Tuesday, August 20, 2013

The Rule of Thirds


Okay, for the next two hundred and fifty pages or so I am going to explain why camera club photographers are so hung up on the Rule of Thirds—I generally preface that as the asinine rule of thirds. 

Let me start by saying that if you think there is something special about the rule of thirds that is okay. There is nothing wrong with that. But it would be best if you avoided reading the rest of my comments. I simply have a different way of seeing photography.

Actually it will not require two hundred and fifty pages, only one paragraph of one sentence: 

Photography is hard.

It is very hard. The easier cameras become to use the harder photography becomes. To move beyond a picture taker who does point and shoot [which incidentally does not require using a point and shoot camera—an expensive DSLR will work just fine for point and shoot] requires learning not only camera technique and post processing; it requires understanding the visual language of photography and being able to use that language. 

Because it is hard some people look for short cuts like the rules about thirds, rules about subject placement, rules about the horizon line, rules about color, depth of field, sharpness—a lot of very simplistic formulas for creating simplistic, mediocre and boring photographs. These people are not photographers—they are rule bound picture takers. I would go so far as to say they never see photographs. They don’t look to see photographs; they look to see rules or infractions of rules. Some people never understand what a disservice they are doing to their creative energies, abilities when they become embroiled in these rules. Some will never ever get past them. They will be destined to lifetimes of imitating the clich├ęs that have been done millions of times before. Nothing, absolutely nothing that adheres to rules comes any place near being art—never has, never will.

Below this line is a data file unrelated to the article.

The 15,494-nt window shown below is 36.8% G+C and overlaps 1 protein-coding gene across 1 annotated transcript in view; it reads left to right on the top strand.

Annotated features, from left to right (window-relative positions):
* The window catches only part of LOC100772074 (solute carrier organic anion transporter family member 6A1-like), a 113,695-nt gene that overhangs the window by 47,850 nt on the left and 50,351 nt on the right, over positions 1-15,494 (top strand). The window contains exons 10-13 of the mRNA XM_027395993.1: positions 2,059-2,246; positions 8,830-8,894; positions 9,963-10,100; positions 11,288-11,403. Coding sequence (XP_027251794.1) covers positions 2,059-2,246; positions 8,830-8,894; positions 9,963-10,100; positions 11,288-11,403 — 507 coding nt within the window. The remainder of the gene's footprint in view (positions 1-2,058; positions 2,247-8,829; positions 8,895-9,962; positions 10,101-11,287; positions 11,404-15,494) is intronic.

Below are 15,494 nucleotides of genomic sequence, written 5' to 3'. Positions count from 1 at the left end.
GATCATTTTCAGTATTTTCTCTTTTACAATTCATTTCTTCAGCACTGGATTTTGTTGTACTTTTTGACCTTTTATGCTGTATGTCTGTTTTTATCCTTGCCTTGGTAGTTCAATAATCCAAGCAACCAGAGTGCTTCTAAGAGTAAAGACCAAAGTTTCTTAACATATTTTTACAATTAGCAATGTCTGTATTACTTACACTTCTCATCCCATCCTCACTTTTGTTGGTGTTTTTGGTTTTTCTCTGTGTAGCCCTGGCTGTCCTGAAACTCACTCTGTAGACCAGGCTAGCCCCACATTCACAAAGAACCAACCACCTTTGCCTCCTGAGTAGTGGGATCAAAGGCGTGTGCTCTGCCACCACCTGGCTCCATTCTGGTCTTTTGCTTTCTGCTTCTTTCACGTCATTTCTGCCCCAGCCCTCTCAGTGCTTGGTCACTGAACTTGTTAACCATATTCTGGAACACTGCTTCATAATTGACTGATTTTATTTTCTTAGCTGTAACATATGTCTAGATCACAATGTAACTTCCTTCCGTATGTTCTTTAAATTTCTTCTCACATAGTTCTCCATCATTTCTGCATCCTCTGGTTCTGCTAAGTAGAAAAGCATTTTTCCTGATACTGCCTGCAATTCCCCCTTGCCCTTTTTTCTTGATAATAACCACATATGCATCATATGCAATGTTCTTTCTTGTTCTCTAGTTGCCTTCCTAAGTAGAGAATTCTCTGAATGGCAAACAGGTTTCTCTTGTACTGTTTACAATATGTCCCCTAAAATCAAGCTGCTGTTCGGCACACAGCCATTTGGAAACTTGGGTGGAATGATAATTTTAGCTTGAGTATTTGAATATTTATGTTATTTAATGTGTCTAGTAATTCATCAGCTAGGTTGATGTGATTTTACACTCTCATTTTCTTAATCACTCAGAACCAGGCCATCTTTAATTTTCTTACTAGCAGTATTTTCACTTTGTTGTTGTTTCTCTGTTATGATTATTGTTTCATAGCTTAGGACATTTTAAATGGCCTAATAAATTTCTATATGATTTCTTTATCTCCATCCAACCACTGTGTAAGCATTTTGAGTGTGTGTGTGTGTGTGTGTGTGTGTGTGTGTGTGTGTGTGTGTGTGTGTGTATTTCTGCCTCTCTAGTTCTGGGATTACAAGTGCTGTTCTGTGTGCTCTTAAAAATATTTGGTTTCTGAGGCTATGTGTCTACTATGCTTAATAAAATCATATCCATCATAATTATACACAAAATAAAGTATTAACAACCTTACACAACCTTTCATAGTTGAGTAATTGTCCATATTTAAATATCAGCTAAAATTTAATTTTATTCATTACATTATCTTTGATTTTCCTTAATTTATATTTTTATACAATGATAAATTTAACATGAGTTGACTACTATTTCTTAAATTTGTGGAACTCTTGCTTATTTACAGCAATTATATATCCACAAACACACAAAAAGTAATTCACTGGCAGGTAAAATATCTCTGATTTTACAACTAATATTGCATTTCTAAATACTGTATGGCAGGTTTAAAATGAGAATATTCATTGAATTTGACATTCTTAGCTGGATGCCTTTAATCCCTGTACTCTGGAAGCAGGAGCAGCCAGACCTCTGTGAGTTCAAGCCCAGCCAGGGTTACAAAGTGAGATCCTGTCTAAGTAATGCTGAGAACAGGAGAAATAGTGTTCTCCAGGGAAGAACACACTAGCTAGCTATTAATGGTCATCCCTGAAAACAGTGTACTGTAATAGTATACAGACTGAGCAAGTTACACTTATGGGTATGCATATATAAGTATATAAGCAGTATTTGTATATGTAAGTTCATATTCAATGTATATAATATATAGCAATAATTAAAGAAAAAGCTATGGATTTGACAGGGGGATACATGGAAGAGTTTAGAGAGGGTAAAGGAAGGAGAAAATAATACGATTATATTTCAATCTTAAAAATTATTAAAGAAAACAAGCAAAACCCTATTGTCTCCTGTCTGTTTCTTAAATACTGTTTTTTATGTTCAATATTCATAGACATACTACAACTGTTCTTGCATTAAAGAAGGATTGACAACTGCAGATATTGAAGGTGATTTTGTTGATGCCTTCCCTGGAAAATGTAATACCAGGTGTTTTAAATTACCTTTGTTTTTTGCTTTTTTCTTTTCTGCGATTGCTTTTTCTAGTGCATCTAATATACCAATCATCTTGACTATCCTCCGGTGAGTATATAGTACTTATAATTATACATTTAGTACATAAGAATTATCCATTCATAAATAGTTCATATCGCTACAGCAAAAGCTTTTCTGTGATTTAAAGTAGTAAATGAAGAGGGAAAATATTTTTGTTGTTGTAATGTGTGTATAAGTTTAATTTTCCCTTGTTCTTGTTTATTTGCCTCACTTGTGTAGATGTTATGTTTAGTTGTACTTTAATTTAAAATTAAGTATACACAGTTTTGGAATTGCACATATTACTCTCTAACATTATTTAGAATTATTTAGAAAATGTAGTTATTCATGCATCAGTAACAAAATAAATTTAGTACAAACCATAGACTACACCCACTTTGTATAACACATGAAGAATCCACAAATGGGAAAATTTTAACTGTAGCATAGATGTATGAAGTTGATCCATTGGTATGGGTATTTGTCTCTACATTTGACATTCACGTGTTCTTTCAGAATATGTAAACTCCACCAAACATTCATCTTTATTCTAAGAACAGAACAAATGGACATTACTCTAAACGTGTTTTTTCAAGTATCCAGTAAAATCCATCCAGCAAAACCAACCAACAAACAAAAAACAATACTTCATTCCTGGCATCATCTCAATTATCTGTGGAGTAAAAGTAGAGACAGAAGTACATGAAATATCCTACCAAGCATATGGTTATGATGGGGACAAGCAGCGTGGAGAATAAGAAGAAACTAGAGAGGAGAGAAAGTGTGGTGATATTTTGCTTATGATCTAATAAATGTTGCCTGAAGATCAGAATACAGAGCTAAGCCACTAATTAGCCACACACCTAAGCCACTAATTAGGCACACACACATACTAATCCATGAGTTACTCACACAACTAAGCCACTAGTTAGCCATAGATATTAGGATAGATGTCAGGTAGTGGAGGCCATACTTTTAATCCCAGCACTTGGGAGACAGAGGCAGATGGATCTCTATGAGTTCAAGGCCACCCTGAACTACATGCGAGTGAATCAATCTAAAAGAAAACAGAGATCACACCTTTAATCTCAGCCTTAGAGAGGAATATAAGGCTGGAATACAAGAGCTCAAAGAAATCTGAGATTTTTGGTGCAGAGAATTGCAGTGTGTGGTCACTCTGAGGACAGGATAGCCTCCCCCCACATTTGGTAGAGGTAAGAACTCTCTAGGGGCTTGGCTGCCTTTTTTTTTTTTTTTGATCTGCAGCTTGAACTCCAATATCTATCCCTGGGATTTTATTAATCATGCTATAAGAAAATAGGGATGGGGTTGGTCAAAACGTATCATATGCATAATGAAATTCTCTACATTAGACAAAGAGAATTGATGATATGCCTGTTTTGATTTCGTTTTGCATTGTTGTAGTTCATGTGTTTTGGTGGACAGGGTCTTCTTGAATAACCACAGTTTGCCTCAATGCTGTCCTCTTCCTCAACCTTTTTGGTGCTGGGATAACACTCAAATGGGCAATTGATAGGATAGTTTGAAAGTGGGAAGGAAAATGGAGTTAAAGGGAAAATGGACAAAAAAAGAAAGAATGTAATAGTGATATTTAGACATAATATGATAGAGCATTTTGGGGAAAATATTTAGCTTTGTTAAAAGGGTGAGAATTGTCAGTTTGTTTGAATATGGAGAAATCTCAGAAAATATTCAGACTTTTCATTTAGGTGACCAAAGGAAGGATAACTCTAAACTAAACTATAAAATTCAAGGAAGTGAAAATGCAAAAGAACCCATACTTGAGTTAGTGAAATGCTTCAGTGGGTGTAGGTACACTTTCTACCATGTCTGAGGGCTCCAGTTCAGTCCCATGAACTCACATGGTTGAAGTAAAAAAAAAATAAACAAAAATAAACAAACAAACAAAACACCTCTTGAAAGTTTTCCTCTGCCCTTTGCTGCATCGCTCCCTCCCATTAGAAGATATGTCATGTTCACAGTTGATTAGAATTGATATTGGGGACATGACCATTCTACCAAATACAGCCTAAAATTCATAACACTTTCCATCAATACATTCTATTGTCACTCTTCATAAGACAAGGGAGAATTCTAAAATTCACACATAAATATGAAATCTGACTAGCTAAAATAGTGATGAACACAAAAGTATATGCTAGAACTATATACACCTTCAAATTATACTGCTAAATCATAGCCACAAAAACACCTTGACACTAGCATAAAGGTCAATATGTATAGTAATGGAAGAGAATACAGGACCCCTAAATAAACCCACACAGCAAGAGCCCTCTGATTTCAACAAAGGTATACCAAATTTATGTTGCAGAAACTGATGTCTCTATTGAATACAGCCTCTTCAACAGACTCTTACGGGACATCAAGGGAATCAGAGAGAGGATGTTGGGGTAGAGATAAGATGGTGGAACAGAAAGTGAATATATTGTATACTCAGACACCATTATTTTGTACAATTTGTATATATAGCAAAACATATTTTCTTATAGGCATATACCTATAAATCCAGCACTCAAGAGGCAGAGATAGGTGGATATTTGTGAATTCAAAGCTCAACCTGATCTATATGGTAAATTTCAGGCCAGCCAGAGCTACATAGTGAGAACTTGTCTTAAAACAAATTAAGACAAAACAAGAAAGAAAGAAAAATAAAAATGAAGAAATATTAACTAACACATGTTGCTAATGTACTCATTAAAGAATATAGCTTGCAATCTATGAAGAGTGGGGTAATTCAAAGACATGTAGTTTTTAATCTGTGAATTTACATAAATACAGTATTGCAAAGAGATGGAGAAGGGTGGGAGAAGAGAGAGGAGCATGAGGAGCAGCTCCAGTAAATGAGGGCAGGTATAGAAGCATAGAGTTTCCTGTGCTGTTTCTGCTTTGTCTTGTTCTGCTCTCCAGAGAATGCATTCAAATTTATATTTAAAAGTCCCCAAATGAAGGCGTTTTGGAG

There is purpose in these rules with the following caveat: for beginners. They do help the beginning photographer who is so overwhelmed with all that has to be learned. It is baby talk to be set aside as the photographer becomes more knowledgeable.  No one should be doomed to baby talk their entire lives yet photographers seem very willing to give themselves up to nothing less. I used to refer to these rules as the conventional wisdoms I have decided they are really the conventional impediments. They stand in your way of ever realizing what photography is, of ever discovering your personal vision.

As long as you look at only photographs produced by camera clubbers or on the Internet forums you will never understand that is not photography—it is very imitative, very formulated mediocre picture taking. If that upsets you or makes you mad; that’s too bad. No, it’s sad. If I am stepping on toes you have a choice, look to a different source for your photographic inspiration—inside yourself, to the history of photography, to the work that led up to today’s photography, to writers that talk about the meanings of technique rather than how to achieve techniques. 

I started this group for those that want more from their photography. It is a waste of the time to argue with those that think there is something special in the rule of thirds.

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